I’m a little shell-shocked right now. I’ve just come from the NICU, from a meeting of the “Partnership Council,” a non-descript name for a group of medical staff and the occasional parent (me) that makes decisions on all NICU matters aside from specific medical decisions and union issues. It’s a big deal. They’re even getting a badge for me.
I hardly recognize the inside of the hospital’s front entry. I know that I’m in the right place only because I know the front desk security guard. There are walls where there used to be open space and huge shiny bronze-y colored pillars where there used to be walls. They are remodeling. It’ll take another two years.
Looking at the huge pillars, a cynical “so that’s where my two million dollars went”* comes and goes through my brain before I can stop it.
* that was the total hospital bill for both boys, but that’s not what the insurance paid. Their negotiated share was less than 10%. I still can’t believe that there’s an actual debate about reforming health insurance. But that’s a post for another day.
Is it right for a hospital to look so flashy?
That’s another thought to squash. After decades of mistrusting hospitals and doubting doctors, eschewing them for yoga and leafy vegetables, I am on the other side now. My boys owe their lives to this hospital, these doctors, and the miracles of expensive western medicine. I am one of them, now. Out of solidarity and loyalty, I must love these pillars.
I greet the rest of the security guards by name. The 4th floor guard, the NICU guard, the one in the elevator coming back from her break.
Today the council is discussing the new discharge pamphlet (which happens to feature a picture of the twins—our twins—on the cover). We discuss the wording, what changes need to be made to the Mandarin and Spanish versions, who still needs to sign-off (I’ve already given my seal of approval), when they’ll go to the printer’s.
At the meeting I know everyone except one nurse. They all know me.
Then we discuss the new NICU website that is in the process of being revamped. I am in charge of taking notes for the group. The photos of moms and babies on the new site are actual former patients. I know all of them. They all know me.
We discuss possibilities, menu navigations, submenu items, the ordering of such items. For instance, we all agree that “Birth Defects” shouldn’t be the first item under “About Your Premature Infant.”
Then we get to the section of the site that discusses medical conditions: RDS, ROP, PDA, NEC, PHV, all acronyms with which I am already familiar. The acronyms are misleading. They look so benign when reduced to three letters, but they are anything but. RDS is a dangerous respiratory virus (the boys will get 12 immunizations apiece over the next two years to protect them against this virus). ROP refers to the arteries of the eyes that get blown out from too much oxygen (this is why Stevie Wonder, another NICU grad, is blind, btw). PDA is the heart valve surgery that both boys underwent. NEC refers to the condition of an underdeveloped digestive system. Last week a woman stopped me in the street to tell me about her twins (now twelve years old) who were born at 30 weeks. The girl was fine ,but her boy had NEC.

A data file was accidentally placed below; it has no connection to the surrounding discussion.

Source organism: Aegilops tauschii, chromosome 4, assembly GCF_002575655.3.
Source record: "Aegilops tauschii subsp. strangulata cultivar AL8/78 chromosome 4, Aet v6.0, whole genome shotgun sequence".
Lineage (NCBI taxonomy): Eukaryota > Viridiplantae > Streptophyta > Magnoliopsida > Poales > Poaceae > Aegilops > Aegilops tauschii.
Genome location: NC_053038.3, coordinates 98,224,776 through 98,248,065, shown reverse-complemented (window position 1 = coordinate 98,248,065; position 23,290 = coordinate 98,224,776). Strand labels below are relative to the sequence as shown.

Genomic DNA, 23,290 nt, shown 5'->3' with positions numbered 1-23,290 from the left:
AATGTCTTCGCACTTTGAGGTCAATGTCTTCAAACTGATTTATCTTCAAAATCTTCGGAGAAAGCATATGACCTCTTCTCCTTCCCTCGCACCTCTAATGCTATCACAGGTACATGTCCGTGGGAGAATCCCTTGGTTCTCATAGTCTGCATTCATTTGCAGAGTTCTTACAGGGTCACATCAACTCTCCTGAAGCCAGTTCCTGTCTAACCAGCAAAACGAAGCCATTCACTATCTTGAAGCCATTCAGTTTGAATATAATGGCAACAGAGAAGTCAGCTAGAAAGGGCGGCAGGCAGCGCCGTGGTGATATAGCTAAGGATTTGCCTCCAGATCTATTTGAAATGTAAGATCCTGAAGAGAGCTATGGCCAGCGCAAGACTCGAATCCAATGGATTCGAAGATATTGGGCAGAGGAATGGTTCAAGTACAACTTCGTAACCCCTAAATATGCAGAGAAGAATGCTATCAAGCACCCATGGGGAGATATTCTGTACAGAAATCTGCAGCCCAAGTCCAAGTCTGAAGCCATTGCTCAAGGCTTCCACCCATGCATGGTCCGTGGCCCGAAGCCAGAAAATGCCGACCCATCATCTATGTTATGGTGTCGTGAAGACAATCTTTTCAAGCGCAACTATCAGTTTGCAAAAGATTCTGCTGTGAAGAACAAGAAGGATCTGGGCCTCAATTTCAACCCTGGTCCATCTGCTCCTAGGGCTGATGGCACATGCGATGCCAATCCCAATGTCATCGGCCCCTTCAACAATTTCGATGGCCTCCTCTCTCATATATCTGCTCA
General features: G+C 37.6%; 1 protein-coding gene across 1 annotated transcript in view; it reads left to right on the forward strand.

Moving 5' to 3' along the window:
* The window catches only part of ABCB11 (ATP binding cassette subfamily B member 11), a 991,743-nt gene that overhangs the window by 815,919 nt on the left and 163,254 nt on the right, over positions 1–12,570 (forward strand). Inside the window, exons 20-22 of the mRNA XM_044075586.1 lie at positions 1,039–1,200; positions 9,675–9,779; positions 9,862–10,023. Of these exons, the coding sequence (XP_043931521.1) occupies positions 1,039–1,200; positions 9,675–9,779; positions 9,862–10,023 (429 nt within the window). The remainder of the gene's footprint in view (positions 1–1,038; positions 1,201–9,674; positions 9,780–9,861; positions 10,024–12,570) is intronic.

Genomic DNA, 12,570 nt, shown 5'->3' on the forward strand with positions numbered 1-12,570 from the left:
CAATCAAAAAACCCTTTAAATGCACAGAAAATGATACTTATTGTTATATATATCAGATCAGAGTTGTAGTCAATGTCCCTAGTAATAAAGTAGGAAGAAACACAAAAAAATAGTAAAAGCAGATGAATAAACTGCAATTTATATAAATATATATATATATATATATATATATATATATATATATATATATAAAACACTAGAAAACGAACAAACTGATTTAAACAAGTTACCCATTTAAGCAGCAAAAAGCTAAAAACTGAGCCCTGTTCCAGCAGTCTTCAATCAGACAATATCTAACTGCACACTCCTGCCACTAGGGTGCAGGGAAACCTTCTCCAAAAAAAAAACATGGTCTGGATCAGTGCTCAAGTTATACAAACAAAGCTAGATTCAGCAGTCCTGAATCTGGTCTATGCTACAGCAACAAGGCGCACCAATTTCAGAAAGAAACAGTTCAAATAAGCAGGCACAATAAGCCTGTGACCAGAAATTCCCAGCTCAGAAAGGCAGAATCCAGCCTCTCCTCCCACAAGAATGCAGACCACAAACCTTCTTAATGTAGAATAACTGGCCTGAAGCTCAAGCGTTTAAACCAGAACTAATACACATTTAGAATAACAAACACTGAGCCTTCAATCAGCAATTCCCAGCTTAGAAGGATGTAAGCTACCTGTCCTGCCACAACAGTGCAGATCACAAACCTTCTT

I feel my heart in my throat. I am remembering.
Now I know why so many intelligent, grateful, generous NICU moms refuse to be a part of the partnership council.
At one point I give my opinion: “We need the ‘what to expect’ section to reflect some of the things that parents can actually do while they’re in the nursery,” I gesture toward the website projected on the wall. “All the things I did when I was here, every day for so many days—none of that is reflected in what we’ve seen so far.”
I see nodding. A note is made. I get “volun-told.”* I am now in charge of this section of the site.
* new term coined by one of the nurse’s teenagers. It means volunteering for something that you are told to do.
We get to the statistics. For 23 weeks. 24 weeks. 25 weeks. 40% of babies born at 25 weeks have notable cognitive delays and physical disabilities that are detectable at age nineteen. For now we will use the national statistics although Alta Bates’ numbers are better than the national average.
I am choking on my heart. I don’t feel like one of them anymore. I feel like a mom suddenly realizing that if this were Vegas, she would have walked away from the tables rather than play.
After the meeting I go to the NICU to “make my rounds.” I’m looking for one mom in particular. (“Tread lightly,” I am advised.) The last time I talked to this mother she hung up on me. She’s in her son’s room. I know her nurse; the nurse knows me.
The mom has just finished pumping. She vaguely remembers talking to me. Details about my kids round out my profile. She remembers everything about them. The three-year old, the twenty-five week twins. She’s very “with-it” today. Makeup, nice clothes, strong voice. Her baby’s going to be fine, she says.
She’s right. Her baby looked great, over five pounds I resist the urge to evaluate him by his numbers on the monitor.
I congratulate her.
“He looks so peaceful,” I offer. I don’t know why, but I want to cry for her.
She thinks I should talk to the mom in Room 14. That mom has a baby like mine. It sounds like a dismissal. We don’t shake hands (unspoken NICU rules) but I do squeeze her arm when I leave.
I don’t go to Room 14. Not today.
© 2010 Janine Kovac
© 2010 Janine Kovac